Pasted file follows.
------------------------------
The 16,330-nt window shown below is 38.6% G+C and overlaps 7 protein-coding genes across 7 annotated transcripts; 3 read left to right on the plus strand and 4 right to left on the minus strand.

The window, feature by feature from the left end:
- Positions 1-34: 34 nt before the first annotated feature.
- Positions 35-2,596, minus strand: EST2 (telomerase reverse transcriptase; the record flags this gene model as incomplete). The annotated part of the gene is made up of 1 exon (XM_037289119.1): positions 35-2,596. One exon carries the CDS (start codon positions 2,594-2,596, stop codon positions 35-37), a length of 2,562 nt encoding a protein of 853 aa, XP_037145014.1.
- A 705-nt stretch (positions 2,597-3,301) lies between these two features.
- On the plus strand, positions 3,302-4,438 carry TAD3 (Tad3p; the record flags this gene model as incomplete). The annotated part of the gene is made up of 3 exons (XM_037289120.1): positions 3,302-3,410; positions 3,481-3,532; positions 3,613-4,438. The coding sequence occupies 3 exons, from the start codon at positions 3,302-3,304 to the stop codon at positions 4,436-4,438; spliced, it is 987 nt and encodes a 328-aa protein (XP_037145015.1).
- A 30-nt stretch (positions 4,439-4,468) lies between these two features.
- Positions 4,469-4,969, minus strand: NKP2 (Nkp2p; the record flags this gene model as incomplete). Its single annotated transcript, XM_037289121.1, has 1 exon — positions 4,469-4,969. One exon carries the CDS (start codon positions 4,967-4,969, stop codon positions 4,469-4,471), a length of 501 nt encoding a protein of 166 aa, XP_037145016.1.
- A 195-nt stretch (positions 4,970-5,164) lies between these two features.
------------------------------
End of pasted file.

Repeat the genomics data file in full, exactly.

The 16,330-nt window shown below is 38.6% G+C and overlaps 7 protein-coding genes across 7 annotated transcripts; 3 read left to right on the plus strand and 4 right to left on the minus strand.

The window, feature by feature from the left end:
- Positions 1-34: 34 nt before the first annotated feature.
- Positions 35-2,596, minus strand: EST2 (telomerase reverse transcriptase; the record flags this gene model as incomplete). The annotated part of the gene is made up of 1 exon (XM_037289119.1): positions 35-2,596. One exon carries the CDS (start codon positions 2,594-2,596, stop codon positions 35-37), a length of 2,562 nt encoding a protein of 853 aa, XP_037145014.1.
- A 705-nt stretch (positions 2,597-3,301) lies between these two features.
- On the plus strand, positions 3,302-4,438 carry TAD3 (Tad3p; the record flags this gene model as incomplete). The annotated part of the gene is made up of 3 exons (XM_037289120.1): positions 3,302-3,410; positions 3,481-3,532; positions 3,613-4,438. The coding sequence occupies 3 exons, from the start codon at positions 3,302-3,304 to the stop codon at positions 4,436-4,438; spliced, it is 987 nt and encodes a 328-aa protein (XP_037145015.1).
- A 30-nt stretch (positions 4,439-4,468) lies between these two features.
- Positions 4,469-4,969, minus strand: NKP2 (Nkp2p; the record flags this gene model as incomplete). Its single annotated transcript, XM_037289121.1, has 1 exon — positions 4,469-4,969. One exon carries the CDS (start codon positions 4,967-4,969, stop codon positions 4,469-4,471), a length of 501 nt encoding a protein of 166 aa, XP_037145016.1.
- A 195-nt stretch (positions 4,970-5,164) lies between these two features.